The result is something that looks like an elegant statement necklace, with a soft woven band hiding all the electronic infrastructure, and a modular, jewel-like design around the front that houses the batteries and the CPU. ‘The central idea behind that is about de-stigmatising medical technology,’ says Heiss.
Mark Chatterton works at inGenious AI, a company that specialises in designing chatbots. They are showcasing a new chatbot at Future Hospital that was created to support patients in the lead-up to surgery, with a focus on empathy and keeping patients informed. Chatterton explains how the aim of the chatbot is to supplement current infrastructure. ‘AI currently can’t identify emotions, whereas medical professionals would be able to identify a nervous, angry, or unsure patient, and may act differently towards the patient in response. That being said, chatbots are great to use as an interactive instructional process, which allows patients to asks questions without fear of being judged by the medical staff for asking “silly” questions.’ They are also available around the clock, which means patients’ questions aren’t limited to business hours, and they can be used in multiple languages.
Patient care beyond the operating theatre is the focus of Dr Vincent Crocher’s work – at Future Hospital he will be showcasing Recubit, a ‘robotic therapy aid that is designed to empower therapists to be able to provide more therapy to their patients, primarily victims of stroke or other brain injuries.’ Crocher describes it as ‘an intelligent smart arm’ which will supplement rehabilitation therapy by taking the weight-bearing elements of rehabilitation away from the therapist, ‘freeing them to focus on other important aspects such as the shoulder and the shape of the movements.’ Asked about the idea of fear or stigma associated with using robotics and healthcare, Crocher acknowledges the potential impact of this, however is positive in his outlook: ‘we believe that as more and more robotic devices are used by and with healthcare professionals, the industry will become more accustomed to their presence. We believe that fear in this instance is simply fear of the unknown.’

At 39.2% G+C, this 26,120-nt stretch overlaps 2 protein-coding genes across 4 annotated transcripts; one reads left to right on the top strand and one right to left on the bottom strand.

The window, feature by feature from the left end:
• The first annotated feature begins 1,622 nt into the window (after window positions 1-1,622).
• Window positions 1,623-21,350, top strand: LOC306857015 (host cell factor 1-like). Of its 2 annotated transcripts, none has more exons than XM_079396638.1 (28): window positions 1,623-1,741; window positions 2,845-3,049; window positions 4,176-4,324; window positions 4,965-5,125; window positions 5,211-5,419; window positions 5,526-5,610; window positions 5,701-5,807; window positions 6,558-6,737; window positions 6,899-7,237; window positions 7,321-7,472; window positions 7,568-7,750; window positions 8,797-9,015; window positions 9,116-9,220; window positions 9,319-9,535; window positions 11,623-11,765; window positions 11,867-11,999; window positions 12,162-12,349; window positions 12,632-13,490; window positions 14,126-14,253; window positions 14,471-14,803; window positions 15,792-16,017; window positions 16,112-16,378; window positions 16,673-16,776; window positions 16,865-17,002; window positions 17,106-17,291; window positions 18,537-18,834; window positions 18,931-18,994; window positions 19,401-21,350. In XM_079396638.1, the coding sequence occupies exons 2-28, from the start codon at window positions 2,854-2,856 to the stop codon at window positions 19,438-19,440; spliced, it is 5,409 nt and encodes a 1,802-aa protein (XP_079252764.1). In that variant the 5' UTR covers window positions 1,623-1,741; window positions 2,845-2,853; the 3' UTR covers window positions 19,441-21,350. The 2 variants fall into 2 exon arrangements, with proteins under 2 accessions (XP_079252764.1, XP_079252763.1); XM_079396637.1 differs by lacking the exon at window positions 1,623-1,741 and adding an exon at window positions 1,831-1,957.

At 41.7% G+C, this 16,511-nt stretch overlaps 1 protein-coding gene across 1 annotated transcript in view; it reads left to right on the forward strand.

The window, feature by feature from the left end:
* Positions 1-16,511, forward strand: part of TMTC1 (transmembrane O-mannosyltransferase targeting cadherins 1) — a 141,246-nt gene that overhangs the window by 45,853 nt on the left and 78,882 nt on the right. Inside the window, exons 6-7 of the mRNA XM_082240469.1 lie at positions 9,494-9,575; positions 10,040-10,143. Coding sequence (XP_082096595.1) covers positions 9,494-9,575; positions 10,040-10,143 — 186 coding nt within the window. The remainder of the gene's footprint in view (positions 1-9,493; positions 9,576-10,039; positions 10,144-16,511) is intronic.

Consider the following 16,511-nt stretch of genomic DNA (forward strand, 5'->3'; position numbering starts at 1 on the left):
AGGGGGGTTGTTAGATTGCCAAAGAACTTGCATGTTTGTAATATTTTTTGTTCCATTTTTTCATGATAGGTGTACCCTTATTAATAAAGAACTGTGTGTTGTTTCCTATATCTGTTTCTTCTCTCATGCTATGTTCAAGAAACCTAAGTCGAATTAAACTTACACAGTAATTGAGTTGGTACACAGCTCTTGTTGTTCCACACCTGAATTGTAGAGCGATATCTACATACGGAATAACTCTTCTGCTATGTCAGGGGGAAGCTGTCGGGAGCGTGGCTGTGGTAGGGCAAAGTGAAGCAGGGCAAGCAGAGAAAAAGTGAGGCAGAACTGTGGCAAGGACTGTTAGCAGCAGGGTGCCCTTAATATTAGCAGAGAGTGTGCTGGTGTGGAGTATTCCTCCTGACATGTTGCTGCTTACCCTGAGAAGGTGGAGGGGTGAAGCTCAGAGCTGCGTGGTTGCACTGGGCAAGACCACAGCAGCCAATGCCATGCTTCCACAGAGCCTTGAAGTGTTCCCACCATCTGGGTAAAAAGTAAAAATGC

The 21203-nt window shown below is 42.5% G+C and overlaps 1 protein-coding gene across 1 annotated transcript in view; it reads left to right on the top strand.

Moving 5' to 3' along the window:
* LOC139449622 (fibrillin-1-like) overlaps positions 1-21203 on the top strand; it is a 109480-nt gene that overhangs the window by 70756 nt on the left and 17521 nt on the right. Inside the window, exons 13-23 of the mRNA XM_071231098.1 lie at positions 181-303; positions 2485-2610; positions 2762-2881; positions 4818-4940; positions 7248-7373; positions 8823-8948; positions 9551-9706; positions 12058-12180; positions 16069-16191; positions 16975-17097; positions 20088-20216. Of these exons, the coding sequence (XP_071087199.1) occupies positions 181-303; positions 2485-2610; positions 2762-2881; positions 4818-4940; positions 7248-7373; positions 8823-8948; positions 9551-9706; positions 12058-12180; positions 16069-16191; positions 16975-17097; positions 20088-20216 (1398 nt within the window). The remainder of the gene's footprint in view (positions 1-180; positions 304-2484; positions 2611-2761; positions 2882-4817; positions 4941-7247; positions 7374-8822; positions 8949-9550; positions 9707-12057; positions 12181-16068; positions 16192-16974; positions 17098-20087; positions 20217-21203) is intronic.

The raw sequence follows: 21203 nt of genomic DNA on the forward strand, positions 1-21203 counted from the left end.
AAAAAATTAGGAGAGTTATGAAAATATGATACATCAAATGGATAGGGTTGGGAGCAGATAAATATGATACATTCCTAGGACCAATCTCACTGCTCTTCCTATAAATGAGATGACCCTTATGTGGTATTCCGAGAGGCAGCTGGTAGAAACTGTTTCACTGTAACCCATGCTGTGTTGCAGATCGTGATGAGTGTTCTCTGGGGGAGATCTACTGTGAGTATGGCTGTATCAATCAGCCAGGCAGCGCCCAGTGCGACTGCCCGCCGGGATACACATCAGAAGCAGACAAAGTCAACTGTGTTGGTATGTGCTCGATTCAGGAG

As medical technology continues to evolve, so too do our attitudes. Even if we do end up developing that human re-building machine from The Fifth Element, the future of medical technology won’t lie in machines that beep louder or have more chrome than ever before – they’ll lie in the things that narrow the gap between real life and health interventions; the things that help strip away the long-associated fears and stigma.
Patient needs are diverse and complex. The technology that will have the most impact on improving patient outcomes is that which recognises this. It’s the heart monitor you can wear without prompting queries about your health; it’s the opportunity to ask questions from the comfort of home without fear or stress; it’s robots taking on some of the grunt work so that patients get more quality time with therapists, and rehabilitation becomes more streamlined and personal.
As factors beyond the purely functional are being woven more and more into both treatment options and devices, there is cause to be hopeful; that medicine and treatment don’t need to be daunting, and that continued focus on the patient experience will bring healthcare more in line with everyday life.